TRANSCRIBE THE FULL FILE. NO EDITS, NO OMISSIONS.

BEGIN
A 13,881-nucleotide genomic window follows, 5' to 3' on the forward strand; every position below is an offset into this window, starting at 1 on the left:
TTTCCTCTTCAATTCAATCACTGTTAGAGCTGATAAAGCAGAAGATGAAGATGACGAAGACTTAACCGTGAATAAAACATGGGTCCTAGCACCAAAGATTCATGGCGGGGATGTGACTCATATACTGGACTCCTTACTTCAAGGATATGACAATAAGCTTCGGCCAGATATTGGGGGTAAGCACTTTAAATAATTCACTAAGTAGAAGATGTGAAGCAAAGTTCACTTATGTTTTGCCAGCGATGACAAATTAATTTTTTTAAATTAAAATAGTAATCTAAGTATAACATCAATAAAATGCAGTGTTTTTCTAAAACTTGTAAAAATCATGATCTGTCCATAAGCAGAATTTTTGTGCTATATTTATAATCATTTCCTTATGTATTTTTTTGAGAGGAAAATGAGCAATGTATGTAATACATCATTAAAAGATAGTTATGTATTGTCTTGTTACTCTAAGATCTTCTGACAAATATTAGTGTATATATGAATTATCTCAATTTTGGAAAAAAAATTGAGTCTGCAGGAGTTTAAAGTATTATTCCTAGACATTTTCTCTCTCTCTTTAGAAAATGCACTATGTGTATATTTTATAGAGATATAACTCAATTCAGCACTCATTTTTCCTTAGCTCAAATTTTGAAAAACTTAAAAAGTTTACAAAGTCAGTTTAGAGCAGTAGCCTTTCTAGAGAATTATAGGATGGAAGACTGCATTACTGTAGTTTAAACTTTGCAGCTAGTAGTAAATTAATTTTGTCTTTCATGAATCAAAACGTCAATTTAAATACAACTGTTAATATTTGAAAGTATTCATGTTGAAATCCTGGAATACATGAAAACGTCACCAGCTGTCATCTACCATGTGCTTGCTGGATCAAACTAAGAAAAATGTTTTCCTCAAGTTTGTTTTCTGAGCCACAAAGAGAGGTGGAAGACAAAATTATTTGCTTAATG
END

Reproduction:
A 13,881-nucleotide genomic window follows, 5' to 3' on the forward strand; every position below is an offset into this window, starting at 1 on the left:
TTTCCTCTTCAATTCAATCACTGTTAGAGCTGATAAAGCAGAAGATGAAGATGACGAAGACTTAACCGTGAATAAAACATGGGTCCTAGCACCAAAGATTCATGGCGGGGATGTGACTCATATACTGGACTCCTTACTTCAAGGATATGACAATAAGCTTCGGCCAGATATTGGGGGTAAGCACTTTAAATAATTCACTAAGTAGAAGATGTGAAGCAAAGTTCACTTATGTTTTGCCAGCGATGACAAATTAATTTTTTTAAATTAAAATAGTAATCTAAGTATAACATCAATAAAATGCAGTGTTTTTCTAAAACTTGTAAAAATCATGATCTGTCCATAAGCAGAATTTTTGTGCTATATTTATAATCATTTCCTTATGTATTTTTTTGAGAGGAAAATGAGCAATGTATGTAATACATCATTAAAAGATAGTTATGTATTGTCTTGTTACTCTAAGATCTTCTGACAAATATTAGTGTATATATGAATTATCTCAATTTTGGAAAAAAAATTGAGTCTGCAGGAGTTTAAAGTATTATTCCTAGACATTTTCTCTCTCTCTTTAGAAAATGCACTATGTGTATATTTTATAGAGATATAACTCAATTCAGCACTCATTTTTCCTTAGCTCAAATTTTGAAAAACTTAAAAAGTTTACAAAGTCAGTTTAGAGCAGTAGCCTTTCTAGAGAATTATAGGATGGAAGACTGCATTACTGTAGTTTAAACTTTGCAGCTAGTAGTAAATTAATTTTGTCTTTCATGAATCAAAACGTCAATTTAAATACAACTGTTAATATTTGAAAGTATTCATGTTGAAATCCTGGAATACATGAAAACGTCACCAGCTGTCATCTACCATGTGCTTGCTGGATCAAACTAAGAAAAATGTTTTCCTCAAGTTTGTTTTCTGAGCCACAAAGAGAGGTGGAAGACAAAATTATTTGCTTAATG